A Little Glass Box

18 Nov

by Nancy Scott

          Some days you know you need an adventure.  You are bored.  You can’t settle.  You are too sad and only want to whine.

          After pacing or eating too much sugar or sitting too long in front of the tube, you leave your too-safe haven.  Fast food, the mall, maybe that movie.

          But some days, you are happily tucked in and industrious.  ‘Till someone else needs the adventure.  Oh, you need it too.  You just don’t know it yet.

* * *

          It was an almost-summer November day when my almost-lunchtime phone rang.  I had already drafted an essay, sort of cleaned the bathroom, and balanced the checkbook.

          “I just got my hair done, and I don’t want to go home and be diligent.  Can we do something?”

          I try never to refuse adventures when they’re offered.  “Let me think,” I hedged, mostly so I could seem diligent. 

          “I’m about five blocks from your house,” Vicky’s cell-phone voice informed me.  “Keep thinking, and I’ll see you.”

          Besides loving adventures, I don’t drive and must take advantage of vehicular opportunities.  We could make copies at the printer’s, and I did need more Christmas wrapping paper.  Aha!  The Dollar Store!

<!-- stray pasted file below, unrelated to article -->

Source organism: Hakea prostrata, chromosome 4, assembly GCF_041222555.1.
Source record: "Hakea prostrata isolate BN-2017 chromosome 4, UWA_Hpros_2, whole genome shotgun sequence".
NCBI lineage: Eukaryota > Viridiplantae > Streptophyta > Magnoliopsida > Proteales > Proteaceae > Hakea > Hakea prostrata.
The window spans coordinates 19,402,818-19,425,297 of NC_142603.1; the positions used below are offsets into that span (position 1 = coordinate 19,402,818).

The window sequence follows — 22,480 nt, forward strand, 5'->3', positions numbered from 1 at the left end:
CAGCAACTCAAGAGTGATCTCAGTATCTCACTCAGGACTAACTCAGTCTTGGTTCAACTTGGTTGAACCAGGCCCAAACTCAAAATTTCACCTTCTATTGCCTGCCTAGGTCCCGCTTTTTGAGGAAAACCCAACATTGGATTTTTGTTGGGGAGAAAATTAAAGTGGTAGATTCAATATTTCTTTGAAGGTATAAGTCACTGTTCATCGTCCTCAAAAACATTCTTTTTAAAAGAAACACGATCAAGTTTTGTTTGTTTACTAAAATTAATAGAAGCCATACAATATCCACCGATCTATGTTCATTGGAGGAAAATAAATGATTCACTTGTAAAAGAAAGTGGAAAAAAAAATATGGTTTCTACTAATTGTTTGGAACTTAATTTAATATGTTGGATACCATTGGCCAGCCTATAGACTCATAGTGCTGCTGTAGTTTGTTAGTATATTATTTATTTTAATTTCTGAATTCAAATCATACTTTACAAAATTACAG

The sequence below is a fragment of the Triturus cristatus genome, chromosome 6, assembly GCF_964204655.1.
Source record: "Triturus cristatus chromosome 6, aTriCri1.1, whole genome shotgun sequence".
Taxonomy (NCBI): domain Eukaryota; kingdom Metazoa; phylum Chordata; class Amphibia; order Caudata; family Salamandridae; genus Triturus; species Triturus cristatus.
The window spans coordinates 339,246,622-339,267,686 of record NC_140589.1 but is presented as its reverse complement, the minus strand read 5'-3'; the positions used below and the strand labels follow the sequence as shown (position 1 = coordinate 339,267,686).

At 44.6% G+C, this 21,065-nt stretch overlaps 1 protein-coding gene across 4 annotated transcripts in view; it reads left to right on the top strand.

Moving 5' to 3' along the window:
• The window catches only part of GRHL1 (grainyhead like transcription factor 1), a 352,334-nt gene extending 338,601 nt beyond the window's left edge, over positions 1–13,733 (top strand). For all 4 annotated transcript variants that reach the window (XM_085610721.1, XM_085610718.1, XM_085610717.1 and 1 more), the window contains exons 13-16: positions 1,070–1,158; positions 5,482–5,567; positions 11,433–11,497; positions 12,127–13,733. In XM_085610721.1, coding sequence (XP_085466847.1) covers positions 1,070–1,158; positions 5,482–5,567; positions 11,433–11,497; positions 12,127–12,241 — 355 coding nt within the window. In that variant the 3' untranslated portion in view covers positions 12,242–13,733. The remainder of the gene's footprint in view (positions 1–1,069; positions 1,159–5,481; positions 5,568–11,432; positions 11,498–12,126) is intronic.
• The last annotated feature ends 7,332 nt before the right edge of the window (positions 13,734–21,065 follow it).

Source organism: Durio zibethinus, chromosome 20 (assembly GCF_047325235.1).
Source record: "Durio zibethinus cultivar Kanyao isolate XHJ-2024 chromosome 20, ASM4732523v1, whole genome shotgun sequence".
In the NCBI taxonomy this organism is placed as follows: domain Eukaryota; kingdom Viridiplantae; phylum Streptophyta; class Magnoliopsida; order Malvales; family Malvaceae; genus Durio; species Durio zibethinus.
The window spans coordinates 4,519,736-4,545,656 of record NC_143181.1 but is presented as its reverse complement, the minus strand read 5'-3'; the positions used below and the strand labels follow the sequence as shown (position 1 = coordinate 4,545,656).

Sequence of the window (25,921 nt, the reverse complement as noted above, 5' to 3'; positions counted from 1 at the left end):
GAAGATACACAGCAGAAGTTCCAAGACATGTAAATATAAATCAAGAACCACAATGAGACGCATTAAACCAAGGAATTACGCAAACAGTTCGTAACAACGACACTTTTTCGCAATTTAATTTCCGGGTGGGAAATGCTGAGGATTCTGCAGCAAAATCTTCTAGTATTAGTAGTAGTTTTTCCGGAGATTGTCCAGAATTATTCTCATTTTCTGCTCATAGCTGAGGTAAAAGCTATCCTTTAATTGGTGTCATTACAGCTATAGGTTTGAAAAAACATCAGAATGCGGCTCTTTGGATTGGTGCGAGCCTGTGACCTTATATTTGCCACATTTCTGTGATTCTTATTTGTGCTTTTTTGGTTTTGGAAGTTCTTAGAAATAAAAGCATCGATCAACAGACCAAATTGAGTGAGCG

With official errands finished, we roamed and handled and discussed the merits of Dollar Store merchandise.  I love containers.  Maybe it’s my dream of being organized, or a desire to  make what I give other people more interesting.  Presents should combine practical with magical, just like any other adventure.

          And since it was nearly Thanksgiving, I found lots of Christmas themes—snowman stockings, gold cloth bags with tassels, small felt boots just the right size to hide lottery tickets. 

          But the best box of the whole day was not designed for Christmas.  It was heavy glass with a substantial lid and a glass bow.  It spoke of January and presents beyond the predictable.  I have a friend whose birthday is in January.  I felt the rightness and the weight and size of this box.  It could hold money, a gift card, prayers, or anything else small that needed to be seen and kept.

          I bought it, happy that in these more uncertain times I could think about next year’s hope.  Who could ask for more of an adventure than that?


Nancy Scott, Easton, PA, is a blind essayist and poet.  Her over 600 bylines have appeared in magazines, literary journals, anthologies and newspapers, and as audio commentaries. An essayist and poet, she has published three chapbooks. She won First Prize in the 2009 International Onkyo Braille Essay Contest. Recent work appears in Breath and Shadow, Contemporary Haibun Online, and Stone Voices.


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